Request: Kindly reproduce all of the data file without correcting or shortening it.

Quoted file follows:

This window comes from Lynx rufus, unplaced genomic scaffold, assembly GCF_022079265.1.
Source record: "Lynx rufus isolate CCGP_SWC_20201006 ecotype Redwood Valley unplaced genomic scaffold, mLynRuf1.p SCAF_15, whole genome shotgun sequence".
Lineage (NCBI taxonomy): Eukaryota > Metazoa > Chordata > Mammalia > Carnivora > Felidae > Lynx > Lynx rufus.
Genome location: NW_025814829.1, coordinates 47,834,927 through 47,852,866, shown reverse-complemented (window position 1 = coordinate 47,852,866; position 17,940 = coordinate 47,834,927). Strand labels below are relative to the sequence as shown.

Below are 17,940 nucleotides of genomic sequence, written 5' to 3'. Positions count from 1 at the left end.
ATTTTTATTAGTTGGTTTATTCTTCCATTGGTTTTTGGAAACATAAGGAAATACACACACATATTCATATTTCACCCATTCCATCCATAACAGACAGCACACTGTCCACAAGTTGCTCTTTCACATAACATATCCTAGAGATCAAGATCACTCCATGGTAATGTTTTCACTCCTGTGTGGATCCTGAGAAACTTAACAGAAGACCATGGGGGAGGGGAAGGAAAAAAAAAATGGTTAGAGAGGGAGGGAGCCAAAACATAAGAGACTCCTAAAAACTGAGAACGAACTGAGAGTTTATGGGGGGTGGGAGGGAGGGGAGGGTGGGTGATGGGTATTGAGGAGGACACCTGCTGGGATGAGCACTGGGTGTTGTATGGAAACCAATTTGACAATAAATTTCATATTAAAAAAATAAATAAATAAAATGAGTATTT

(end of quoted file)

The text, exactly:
This window comes from Lynx rufus, unplaced genomic scaffold, assembly GCF_022079265.1.
Source record: "Lynx rufus isolate CCGP_SWC_20201006 ecotype Redwood Valley unplaced genomic scaffold, mLynRuf1.p SCAF_15, whole genome shotgun sequence".
Lineage (NCBI taxonomy): Eukaryota > Metazoa > Chordata > Mammalia > Carnivora > Felidae > Lynx > Lynx rufus.
Genome location: NW_025814829.1, coordinates 47,834,927 through 47,852,866, shown reverse-complemented (window position 1 = coordinate 47,852,866; position 17,940 = coordinate 47,834,927). Strand labels below are relative to the sequence as shown.

Below are 17,940 nucleotides of genomic sequence, written 5' to 3'. Positions count from 1 at the left end.
ATTTTTATTAGTTGGTTTATTCTTCCATTGGTTTTTGGAAACATAAGGAAATACACACACATATTCATATTTCACCCATTCCATCCATAACAGACAGCACACTGTCCACAAGTTGCTCTTTCACATAACATATCCTAGAGATCAAGATCACTCCATGGTAATGTTTTCACTCCTGTGTGGATCCTGAGAAACTTAACAGAAGACCATGGGGGAGGGGAAGGAAAAAAAAAATGGTTAGAGAGGGAGGGAGCCAAAACATAAGAGACTCCTAAAAACTGAGAACGAACTGAGAGTTTATGGGGGGTGGGAGGGAGGGGAGGGTGGGTGATGGGTATTGAGGAGGACACCTGCTGGGATGAGCACTGGGTGTTGTATGGAAACCAATTTGACAATAAATTTCATATTAAAAAAATAAATAAATAAAATGAGTATTT